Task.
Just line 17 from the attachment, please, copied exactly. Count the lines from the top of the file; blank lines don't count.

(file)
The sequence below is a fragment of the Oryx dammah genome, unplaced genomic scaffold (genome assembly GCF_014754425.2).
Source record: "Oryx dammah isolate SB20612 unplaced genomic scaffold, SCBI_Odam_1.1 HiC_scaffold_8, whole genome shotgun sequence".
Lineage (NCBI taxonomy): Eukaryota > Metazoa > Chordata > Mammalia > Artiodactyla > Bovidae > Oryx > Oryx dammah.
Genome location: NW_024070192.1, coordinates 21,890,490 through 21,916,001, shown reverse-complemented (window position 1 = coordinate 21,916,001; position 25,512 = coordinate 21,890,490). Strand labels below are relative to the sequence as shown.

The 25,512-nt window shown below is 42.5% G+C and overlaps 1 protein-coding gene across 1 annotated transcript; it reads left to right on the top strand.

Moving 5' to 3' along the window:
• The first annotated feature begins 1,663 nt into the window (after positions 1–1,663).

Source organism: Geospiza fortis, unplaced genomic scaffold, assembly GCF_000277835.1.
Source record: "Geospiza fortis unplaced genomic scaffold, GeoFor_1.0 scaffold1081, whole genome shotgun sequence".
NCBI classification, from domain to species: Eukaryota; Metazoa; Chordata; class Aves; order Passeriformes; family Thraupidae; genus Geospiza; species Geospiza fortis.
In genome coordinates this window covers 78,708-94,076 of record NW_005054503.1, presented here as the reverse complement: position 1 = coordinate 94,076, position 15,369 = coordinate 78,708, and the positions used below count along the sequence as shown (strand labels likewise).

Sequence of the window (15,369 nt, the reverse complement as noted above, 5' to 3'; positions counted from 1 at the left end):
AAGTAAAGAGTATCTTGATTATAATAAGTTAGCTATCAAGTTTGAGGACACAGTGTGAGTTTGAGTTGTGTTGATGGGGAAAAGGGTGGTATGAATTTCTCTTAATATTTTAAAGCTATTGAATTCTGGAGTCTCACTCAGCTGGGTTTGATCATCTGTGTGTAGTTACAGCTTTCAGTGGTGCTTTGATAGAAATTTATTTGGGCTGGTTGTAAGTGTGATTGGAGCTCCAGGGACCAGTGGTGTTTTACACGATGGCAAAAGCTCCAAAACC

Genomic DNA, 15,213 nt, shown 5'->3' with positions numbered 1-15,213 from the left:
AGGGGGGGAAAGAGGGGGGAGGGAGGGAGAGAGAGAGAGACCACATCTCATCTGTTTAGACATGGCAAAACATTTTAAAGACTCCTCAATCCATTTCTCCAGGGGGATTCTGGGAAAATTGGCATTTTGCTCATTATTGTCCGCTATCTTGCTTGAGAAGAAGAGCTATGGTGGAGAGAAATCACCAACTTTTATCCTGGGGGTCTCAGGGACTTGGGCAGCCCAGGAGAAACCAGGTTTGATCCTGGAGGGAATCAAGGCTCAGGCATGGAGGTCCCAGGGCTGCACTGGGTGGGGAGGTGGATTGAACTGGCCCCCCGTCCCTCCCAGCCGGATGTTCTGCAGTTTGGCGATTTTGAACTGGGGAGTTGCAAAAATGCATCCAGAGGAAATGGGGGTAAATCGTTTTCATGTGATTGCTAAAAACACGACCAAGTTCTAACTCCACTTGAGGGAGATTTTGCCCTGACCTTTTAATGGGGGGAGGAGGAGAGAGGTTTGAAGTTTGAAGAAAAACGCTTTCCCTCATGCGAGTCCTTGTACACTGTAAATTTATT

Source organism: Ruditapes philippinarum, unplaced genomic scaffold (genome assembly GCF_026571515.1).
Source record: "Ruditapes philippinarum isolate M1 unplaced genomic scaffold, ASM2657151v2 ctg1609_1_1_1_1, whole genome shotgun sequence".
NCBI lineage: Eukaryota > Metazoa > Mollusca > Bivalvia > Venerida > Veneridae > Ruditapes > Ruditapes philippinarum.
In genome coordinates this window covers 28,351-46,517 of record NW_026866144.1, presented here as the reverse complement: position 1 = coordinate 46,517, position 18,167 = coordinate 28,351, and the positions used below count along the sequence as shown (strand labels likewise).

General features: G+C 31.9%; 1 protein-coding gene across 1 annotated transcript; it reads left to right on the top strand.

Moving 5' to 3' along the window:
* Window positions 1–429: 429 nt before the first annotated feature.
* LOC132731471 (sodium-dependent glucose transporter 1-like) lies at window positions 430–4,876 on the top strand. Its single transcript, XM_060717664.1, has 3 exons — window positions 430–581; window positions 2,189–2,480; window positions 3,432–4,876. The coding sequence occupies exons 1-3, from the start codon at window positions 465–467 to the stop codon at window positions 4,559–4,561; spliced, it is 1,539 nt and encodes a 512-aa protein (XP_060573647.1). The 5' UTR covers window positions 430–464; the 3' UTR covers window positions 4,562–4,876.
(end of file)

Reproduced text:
Source record: "Ruditapes philippinarum isolate M1 unplaced genomic scaffold, ASM2657151v2 ctg1609_1_1_1_1, whole genome shotgun sequence".